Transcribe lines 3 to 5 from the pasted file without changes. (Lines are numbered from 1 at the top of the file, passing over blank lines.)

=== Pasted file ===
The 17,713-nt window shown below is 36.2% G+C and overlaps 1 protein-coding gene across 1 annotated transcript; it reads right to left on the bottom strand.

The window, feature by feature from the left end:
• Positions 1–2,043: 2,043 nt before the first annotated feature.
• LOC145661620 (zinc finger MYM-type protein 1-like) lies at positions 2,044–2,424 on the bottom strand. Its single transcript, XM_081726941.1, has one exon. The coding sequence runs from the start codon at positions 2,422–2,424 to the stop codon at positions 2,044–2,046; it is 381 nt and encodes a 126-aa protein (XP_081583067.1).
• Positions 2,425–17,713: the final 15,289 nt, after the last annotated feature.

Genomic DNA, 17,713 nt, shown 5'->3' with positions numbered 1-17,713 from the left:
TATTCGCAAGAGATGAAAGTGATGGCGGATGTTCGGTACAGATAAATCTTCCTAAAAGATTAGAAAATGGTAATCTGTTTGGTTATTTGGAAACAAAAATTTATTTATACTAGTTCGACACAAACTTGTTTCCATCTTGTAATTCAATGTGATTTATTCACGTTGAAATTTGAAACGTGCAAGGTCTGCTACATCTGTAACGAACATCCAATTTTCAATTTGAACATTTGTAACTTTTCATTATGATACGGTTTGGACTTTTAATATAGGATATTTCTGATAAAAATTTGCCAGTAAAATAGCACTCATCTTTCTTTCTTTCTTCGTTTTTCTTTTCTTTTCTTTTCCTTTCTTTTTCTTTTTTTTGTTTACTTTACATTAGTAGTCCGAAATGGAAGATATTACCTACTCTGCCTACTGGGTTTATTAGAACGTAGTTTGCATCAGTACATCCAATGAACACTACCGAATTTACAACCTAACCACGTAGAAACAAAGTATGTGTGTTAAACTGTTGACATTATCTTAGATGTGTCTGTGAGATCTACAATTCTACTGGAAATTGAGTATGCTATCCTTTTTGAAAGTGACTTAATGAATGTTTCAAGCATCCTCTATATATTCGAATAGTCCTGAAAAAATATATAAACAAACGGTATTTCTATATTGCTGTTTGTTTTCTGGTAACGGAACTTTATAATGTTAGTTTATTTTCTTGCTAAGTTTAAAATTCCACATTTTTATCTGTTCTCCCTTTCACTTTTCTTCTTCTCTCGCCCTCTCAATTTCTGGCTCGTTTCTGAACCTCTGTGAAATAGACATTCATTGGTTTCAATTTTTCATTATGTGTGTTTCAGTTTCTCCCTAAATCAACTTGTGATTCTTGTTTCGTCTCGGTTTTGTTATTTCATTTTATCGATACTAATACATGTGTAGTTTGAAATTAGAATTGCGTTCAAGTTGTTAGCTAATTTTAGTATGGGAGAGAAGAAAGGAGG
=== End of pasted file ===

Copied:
• Positions 1–2,043: 2,043 nt before the first annotated feature.
• LOC145661620 (zinc finger MYM-type protein 1-like) lies at positions 2,044–2,424 on the bottom strand. Its single transcript, XM_081726941.1, has one exon. The coding sequence runs from the start codon at positions 2,422–2,424 to the stop codon at positions 2,044–2,046; it is 381 nt and encodes a 126-aa protein (XP_081583067.1).
• Positions 2,425–17,713: the final 15,289 nt, after the last annotated feature.